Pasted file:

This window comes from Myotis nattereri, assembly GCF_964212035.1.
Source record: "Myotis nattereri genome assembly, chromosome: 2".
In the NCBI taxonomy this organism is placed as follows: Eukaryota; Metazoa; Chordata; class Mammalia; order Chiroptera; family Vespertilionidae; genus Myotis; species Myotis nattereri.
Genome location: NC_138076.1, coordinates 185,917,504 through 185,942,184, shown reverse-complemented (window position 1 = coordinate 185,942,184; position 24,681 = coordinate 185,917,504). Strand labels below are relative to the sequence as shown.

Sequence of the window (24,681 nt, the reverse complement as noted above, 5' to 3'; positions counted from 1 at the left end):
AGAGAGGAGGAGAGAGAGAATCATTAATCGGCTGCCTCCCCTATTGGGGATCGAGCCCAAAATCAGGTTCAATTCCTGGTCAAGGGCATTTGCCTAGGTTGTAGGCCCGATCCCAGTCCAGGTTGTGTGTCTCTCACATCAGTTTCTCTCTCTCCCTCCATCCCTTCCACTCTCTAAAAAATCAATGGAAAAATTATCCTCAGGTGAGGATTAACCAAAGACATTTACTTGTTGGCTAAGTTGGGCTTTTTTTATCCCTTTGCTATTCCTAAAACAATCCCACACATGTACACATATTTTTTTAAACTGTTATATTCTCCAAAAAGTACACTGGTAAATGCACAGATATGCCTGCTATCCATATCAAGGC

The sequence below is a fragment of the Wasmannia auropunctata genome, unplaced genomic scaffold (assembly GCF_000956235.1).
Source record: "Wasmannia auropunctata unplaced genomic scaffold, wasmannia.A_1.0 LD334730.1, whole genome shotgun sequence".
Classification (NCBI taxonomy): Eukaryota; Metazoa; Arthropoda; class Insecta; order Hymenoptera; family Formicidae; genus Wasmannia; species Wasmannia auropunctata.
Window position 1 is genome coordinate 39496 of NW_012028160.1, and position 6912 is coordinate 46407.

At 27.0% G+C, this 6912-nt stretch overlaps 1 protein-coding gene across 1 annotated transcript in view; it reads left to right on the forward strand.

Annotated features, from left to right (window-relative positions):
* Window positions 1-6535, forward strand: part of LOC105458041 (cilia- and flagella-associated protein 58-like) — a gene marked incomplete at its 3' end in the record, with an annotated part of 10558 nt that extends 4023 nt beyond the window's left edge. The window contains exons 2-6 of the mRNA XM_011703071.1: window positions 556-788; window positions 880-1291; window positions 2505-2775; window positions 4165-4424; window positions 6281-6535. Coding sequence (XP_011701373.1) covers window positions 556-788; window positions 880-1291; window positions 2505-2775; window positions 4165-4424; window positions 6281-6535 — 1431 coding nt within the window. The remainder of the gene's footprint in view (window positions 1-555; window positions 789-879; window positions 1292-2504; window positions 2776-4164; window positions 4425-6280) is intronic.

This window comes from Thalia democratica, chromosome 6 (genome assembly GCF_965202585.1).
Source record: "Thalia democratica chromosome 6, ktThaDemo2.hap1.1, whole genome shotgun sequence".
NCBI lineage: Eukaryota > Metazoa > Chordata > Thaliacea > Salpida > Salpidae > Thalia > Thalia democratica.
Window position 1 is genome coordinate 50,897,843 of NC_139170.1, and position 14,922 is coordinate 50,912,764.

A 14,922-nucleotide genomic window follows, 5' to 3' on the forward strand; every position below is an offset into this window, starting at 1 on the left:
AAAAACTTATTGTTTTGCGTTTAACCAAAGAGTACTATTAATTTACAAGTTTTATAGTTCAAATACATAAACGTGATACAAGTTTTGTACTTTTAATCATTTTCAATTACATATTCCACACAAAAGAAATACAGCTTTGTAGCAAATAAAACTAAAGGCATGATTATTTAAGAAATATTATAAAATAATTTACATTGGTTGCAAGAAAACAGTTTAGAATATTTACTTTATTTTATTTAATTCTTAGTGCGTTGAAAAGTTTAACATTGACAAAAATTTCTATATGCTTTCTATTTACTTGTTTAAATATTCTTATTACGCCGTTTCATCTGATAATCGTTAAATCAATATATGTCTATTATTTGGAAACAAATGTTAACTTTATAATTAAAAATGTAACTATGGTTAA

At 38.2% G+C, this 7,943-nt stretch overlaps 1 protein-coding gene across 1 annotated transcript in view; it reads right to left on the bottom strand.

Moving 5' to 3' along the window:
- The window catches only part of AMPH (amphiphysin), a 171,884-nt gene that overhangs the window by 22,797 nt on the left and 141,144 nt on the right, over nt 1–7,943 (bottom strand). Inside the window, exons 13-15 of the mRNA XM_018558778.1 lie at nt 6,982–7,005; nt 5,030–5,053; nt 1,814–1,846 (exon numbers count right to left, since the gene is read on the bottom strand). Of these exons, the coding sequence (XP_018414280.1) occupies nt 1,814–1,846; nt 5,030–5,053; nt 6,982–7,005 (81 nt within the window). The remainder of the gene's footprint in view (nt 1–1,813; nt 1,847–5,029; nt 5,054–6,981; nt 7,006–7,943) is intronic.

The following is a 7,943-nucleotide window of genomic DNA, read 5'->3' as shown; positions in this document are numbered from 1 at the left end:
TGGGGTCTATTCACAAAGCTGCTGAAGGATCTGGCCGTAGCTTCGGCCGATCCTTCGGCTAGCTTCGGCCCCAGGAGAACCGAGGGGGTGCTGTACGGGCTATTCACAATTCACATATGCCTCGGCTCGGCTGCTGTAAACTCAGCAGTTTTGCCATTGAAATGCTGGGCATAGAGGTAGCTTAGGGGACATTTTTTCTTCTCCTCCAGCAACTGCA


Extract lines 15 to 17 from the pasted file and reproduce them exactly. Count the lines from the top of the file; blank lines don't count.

Source record: "Thalia democratica chromosome 6, ktThaDemo2.hap1.1, whole genome shotgun sequence".
NCBI lineage: Eukaryota > Metazoa > Chordata > Thaliacea > Salpida > Salpidae > Thalia > Thalia democratica.
Window position 1 is genome coordinate 50,897,843 of NC_139170.1, and position 14,922 is coordinate 50,912,764.